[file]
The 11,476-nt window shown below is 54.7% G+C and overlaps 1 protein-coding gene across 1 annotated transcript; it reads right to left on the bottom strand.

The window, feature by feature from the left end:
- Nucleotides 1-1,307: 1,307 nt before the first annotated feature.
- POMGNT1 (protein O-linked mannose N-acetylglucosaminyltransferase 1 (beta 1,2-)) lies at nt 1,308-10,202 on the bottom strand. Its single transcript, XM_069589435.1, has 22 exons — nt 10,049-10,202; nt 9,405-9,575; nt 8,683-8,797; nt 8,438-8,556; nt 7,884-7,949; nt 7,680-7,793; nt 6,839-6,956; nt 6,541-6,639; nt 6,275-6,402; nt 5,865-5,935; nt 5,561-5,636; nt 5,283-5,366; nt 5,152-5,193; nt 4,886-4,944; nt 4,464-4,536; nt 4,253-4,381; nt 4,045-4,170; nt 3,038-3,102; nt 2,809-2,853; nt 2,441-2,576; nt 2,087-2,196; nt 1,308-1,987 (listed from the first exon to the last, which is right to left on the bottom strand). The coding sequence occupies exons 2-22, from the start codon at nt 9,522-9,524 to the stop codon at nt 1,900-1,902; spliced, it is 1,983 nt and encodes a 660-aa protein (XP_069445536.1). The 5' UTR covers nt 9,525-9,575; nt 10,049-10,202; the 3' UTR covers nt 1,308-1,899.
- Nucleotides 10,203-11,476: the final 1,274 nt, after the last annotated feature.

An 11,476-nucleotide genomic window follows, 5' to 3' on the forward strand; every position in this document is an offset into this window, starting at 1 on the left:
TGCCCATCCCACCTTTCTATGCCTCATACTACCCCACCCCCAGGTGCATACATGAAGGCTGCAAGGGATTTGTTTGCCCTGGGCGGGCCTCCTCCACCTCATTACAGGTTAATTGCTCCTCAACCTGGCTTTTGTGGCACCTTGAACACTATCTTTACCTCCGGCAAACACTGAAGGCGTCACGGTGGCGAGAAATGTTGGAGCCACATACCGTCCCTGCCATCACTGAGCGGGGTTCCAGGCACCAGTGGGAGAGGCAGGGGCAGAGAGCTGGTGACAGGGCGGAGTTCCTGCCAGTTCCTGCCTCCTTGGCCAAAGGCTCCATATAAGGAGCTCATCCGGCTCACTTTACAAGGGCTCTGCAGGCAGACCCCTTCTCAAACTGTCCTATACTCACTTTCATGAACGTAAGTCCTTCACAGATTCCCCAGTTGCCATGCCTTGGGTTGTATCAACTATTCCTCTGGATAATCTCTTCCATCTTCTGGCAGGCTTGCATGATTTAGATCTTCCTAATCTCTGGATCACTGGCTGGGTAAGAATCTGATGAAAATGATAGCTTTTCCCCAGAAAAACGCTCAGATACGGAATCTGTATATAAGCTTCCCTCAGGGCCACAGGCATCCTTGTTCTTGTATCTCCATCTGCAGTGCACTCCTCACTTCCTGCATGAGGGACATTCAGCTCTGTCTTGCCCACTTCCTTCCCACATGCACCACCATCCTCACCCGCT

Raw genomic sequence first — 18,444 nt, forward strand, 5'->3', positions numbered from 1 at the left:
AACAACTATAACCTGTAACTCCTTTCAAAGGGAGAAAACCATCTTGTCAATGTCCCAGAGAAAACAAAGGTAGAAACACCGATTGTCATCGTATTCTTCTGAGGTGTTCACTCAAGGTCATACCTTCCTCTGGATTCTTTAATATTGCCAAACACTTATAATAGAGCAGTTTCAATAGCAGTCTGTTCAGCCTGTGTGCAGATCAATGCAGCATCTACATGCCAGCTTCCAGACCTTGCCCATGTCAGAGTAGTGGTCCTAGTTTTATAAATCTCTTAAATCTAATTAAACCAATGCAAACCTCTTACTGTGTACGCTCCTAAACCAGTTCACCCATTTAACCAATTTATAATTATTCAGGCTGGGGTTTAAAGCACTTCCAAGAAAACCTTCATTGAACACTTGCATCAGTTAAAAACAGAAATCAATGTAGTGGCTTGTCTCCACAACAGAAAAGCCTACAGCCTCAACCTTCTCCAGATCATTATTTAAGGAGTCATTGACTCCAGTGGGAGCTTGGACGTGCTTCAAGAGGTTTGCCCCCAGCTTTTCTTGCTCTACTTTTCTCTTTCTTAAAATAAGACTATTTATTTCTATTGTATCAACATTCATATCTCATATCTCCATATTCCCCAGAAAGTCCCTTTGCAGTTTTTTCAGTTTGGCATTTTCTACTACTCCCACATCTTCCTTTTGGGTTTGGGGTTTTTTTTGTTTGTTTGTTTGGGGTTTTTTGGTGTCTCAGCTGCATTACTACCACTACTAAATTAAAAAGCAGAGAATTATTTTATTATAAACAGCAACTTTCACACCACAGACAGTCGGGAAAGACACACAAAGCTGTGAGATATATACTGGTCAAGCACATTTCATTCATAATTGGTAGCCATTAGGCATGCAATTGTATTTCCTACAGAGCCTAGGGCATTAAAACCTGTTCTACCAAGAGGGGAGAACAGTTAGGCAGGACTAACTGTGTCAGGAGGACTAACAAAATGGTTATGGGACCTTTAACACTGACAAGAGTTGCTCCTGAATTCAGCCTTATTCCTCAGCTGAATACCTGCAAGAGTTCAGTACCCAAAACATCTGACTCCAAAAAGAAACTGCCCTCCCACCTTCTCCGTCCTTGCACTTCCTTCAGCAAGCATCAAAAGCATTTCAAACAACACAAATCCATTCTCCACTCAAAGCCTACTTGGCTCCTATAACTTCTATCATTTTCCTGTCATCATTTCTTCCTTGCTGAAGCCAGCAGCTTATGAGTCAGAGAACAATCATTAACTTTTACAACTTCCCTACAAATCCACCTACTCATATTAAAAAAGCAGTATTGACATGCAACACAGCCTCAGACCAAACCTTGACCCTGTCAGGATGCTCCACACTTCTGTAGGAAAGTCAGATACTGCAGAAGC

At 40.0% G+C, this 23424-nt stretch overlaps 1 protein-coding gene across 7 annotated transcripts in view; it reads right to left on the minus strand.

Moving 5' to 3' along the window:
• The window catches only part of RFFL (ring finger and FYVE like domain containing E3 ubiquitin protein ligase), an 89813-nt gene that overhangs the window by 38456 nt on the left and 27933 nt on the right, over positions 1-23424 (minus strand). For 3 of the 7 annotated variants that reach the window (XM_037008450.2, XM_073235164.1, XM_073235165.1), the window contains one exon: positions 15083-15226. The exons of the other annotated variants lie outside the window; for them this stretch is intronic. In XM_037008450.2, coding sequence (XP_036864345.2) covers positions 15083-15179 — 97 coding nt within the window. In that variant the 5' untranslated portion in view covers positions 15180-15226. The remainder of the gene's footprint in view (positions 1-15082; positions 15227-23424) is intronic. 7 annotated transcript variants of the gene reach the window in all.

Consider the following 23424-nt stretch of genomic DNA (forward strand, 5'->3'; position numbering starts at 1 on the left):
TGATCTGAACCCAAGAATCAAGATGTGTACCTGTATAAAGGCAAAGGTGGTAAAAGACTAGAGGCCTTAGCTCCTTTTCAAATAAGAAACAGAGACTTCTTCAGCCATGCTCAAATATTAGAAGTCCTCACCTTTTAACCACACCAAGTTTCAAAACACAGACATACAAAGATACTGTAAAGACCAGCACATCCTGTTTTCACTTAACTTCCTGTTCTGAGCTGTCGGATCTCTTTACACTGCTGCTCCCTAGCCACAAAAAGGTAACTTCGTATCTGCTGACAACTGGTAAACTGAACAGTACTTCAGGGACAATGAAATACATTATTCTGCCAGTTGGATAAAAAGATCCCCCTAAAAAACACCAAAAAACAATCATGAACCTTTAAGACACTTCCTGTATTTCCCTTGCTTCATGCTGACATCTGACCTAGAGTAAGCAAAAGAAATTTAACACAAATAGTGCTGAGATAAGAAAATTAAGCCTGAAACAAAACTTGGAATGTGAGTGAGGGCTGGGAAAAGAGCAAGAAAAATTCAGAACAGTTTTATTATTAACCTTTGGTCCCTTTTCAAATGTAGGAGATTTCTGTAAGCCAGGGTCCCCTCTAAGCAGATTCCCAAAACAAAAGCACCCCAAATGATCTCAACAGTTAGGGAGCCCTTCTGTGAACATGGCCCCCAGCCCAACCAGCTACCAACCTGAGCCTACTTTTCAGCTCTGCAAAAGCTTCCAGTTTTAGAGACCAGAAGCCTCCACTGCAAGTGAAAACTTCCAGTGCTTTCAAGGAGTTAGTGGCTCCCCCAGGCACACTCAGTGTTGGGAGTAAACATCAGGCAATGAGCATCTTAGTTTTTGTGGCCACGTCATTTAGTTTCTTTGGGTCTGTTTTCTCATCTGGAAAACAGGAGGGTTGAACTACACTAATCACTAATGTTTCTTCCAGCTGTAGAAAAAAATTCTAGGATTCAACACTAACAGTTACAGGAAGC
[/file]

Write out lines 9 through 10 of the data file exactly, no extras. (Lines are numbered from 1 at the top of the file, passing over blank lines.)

AACAACTATAACCTGTAACTCCTTTCAAAGGGAGAAAACCATCTTGTCAATGTCCCAGAGAAAACAAAGGTAGAAACACCGATTGTCATCGTATTCTTCTGAGGTGTTCACTCAAGGTCATACCTTCCTCTGGATTCTTTAATATTGCCAAACACTTATAATAGAGCAGTTTCAATAGCAGTCTGTTCAGCCTGTGTGCAGATCAATGCAGCATCTACATGCCAGCTTCCAGACCTTGCCCATGTCAGAGTAGTGGTCCTAGTTTTATAAATCTCTTAAATCTAATTAAACCAATGCAAACCTCTTACTGTGTACGCTCCTAAACCAGTTCACCCATTTAACCAATTTATAATTATTCAGGCTGGGGTTTAAAGCACTTCCAAGAAAACCTTCATTGAACACTTGCATCAGTTAAAAACAGAAATCAATGTAGTGGCTTGTCTCCACAACAGAAAAGCCTACAGCCTCAACCTTCTCCAGATCATTATTTAAGGAGTCATTGACTCCAGTGGGAGCTTGGACGTGCTTCAAGAGGTTTGCCCCCAGCTTTTCTTGCTCTACTTTTCTCTTTCTTAAAATAAGACTATTTATTTCTATTGTATCAACATTCATATCTCATATCTCCATATTCCCCAGAAAGTCCCTTTGCAGTTTTTTCAGTTTGGCATTTTCTACTACTCCCACATCTTCCTTTTGGGTTTGGGGTTTTTTTTGTTTGTTTGTTTGGGGTTTTTTGGTGTCTCAGCTGCATTACTACCACTACTAAATTAAAAAGCAGAGAATTATTTTATTATAAACAGCAACTTTCACACCACAGACAGTCGGGAAAGACACACAAAGCTGTGAGATATATACTGGTCAAGCACATTTCATTCATAATTGGTAGCCATTAGGCATGCAATTGTATTTCCTACAGAGCCTAGGGCATTAAAACCTGTTCTACCAAGAGGGGAGAACAGTTAGGCAGGACTAACTGTGTCAGGAGGACTAACAAAATGGTTATGGGACCTTTAACACTGACAAGAGTTGCTCCTGAATTCAGCCTTATTCCTCAGCTGAATACCTGCAAGAGTTCAGTACCCAAAACATCTGACTCCAAAAAGAAACTGCCCTCCCACCTTCTCCGTCCTTGCACTTCCTTCAGCAAGCATCAAAAGCATTTCAAACAACACAAATCCATTCTCCACTCAAAGCCTACTTGGCTCCTATAACTTCTATCATTTTCCTGTCATCATTTCTTCCTTGCTGAAGCCAGCAGCTTATGAGTCAGAGAACAATCATTAACTTTTACAACTTCCCTACAAATCCACCTACTCATATTAAAAAAGCAGTATTGACATGCAACACAGCCTCAGACCAAACCTTGACCCTGTCAGGATGCTCCACACTTCTGTAGGAAAGTCAGATACTGCAGAAGC

At 40.0% G+C, this 23424-nt stretch overlaps 1 protein-coding gene across 7 annotated transcripts in view; it reads right to left on the minus strand.